One aspect of a student’s home education that may be overlooked is physical fitness. At most public schools, a full class is dedicated to physical education every day (or at least a few days a week). Whether it’s dodgeball, square dancing, rope-climbing, or kickball, parents know their children are getting at least 45 minutes of exercise and activity each day.
With homeschooling, it’s easy to go about your day and finish up your class routine without your child getting as much vigorous exercise as they need which, according to the World Health Organization, is about 60 minutes a day. If your children are already working up a sweat each day, great! Keep it up! But if your homeschooling “recess” or outdoor activity time consists of reading a book outside or drawing with sidewalk chalk (both great outdoor activities, by the way), it might be time to consider putting together an actual gym/phys ed period for your child. Some states even require it.
What Studies Show
Based on a recent study conducted by Rice University lecturer Laura Kabiri, public school students have significantly more lower-abdominal strength and cardiorespiratory fitness levels than homeschooled students. In this study, conducted with two sets of students (one public schooled, one homeschooled) ages 12 to 17, the public school students performed curl-ups at a higher rate than homeschoolers. Public school students also completed more push-ups on average than homeschool students. And although the gap in performance wasn’t alarmingly wide, it was enough to show that public school students met the standard state requirements while homeschoolers did not. The conclusion of this particular study is that “homeschool adolescents showed significant deficits in health-related fitness that could negatively impact both current and future health.”
Explaining the Numbers
As mentioned above, public school students have a built-in period of activity and exercise every day at school. Along with that, kids in public schools walk a lot during the course of a day–to and from class, sometimes even to and from school. In addition, and this may be surprising, carrying backpacks throughout the school day may be contributing to stronger cores and abdominal muscles for public school students. In the same study by Ms. Kabiri, she notes, “This is actually a hot topic in pediatric health and wellness, and I don’t want anyone to think we are encouraging students to carry heavy loads in their backpacks.”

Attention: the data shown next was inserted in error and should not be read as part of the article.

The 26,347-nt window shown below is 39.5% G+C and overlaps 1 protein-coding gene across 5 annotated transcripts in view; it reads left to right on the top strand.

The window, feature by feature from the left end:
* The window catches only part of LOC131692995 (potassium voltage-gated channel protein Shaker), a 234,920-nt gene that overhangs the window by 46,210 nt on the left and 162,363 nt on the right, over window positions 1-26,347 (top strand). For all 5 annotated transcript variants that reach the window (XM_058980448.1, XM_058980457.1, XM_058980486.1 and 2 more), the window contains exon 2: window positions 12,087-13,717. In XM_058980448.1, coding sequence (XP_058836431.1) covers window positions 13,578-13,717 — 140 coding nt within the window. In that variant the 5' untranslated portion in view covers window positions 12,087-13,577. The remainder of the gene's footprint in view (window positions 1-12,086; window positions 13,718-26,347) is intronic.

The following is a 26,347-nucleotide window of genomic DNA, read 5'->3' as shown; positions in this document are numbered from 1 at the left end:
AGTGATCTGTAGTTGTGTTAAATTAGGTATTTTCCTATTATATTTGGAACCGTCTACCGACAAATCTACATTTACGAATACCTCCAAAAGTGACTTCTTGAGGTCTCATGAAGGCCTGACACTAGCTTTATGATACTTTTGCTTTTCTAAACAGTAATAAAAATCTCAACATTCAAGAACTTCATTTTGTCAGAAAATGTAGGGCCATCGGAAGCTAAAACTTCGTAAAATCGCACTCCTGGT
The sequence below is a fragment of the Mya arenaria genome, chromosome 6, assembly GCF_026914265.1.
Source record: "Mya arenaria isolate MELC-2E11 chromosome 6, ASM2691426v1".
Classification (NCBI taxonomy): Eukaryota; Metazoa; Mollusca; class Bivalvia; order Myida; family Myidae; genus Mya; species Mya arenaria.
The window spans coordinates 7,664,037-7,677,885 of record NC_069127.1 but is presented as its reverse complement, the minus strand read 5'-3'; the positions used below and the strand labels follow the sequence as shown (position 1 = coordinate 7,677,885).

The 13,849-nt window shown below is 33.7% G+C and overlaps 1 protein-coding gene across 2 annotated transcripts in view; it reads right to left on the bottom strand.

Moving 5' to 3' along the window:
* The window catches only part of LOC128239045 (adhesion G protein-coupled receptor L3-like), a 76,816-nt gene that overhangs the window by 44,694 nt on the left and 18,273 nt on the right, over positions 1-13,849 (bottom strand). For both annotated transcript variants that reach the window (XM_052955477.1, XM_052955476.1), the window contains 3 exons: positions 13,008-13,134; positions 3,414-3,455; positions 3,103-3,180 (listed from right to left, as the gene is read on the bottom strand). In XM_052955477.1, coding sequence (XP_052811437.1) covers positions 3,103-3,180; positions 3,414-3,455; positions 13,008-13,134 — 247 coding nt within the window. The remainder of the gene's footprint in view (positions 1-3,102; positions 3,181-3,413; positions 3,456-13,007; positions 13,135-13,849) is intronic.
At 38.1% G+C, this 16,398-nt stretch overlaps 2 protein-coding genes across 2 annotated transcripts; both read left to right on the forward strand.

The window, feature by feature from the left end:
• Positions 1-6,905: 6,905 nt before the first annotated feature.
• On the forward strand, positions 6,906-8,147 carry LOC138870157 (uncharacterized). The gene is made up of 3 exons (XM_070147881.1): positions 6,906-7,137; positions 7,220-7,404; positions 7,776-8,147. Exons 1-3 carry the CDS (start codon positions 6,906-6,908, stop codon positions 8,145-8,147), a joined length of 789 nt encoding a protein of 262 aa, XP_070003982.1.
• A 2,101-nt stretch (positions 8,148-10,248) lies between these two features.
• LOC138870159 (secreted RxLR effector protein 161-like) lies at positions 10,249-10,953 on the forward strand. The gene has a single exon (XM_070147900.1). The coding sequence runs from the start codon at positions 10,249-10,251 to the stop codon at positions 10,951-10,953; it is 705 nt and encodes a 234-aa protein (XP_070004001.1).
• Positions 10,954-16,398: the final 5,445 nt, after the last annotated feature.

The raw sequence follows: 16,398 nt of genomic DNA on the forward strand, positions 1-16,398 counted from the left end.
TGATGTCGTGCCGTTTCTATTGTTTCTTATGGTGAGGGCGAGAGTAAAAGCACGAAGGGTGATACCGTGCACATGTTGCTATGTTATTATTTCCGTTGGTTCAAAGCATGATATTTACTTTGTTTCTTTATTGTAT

She goes on to say, “we all know that carrying heavy backpacks can lead to musculoskeletal problems. In fact, the American Chiropractic Association recommends a backpack weigh no more than 5-10% of a student’s body weight. However, we are hypothesizing that heavy backpack use (up to 25% of a student’s body weight) among public schoolers could be one explanation for the difference in core strength seen in our study.” Overall, Ms. Kabiri suggests that health care professionals need to improve communication with the homeschool community in order to instruct proper exercise.
What You Can Do
- Sign your student up for a sport. There are literally dozens of options available in most communities.
- A jog or bike ride around the neighborhood. Or even a walk. If it’s a nice day, get your child outside for an hour for some physical activity.
- Take the occasional trip to a local trampoline park, rock climbing wall, batting cage, roller (or ice) skating rink, gym, or bowling alley. When the weather isn’t ideal (or even if it is), these are fun, inexpensive ways to change things up a bit.
- Exercise videos or video games. If you have an older gaming system, like a Nintendo Wii or Xbox Kinect, your kids can definitely get some solid physical activity out of those games. Or even a dancing game for newer consoles. And there are always the classic workout videos that provide everything from beginner to grueling exercise routines.
- Yard work. Mowing the lawn on a warm day is a pretty good workout. Plus, it gives you a break!
Establishing a consistent physical education routine during your homeschool day shouldn’t be too difficult. After all, most kids enjoy getting outside or partaking in some type of physical activity. For those who aren’t outdoor enthusiasts, take advantage of video games that emphasize physical activity, and make the occasional visit to some of the indoor facilities in your area–however they may find exercise enjoyable–because it’s so important for kids and adolescents to get into good nutrition and fitness habits.
How do you keep your kids physically active? Share in the comments below!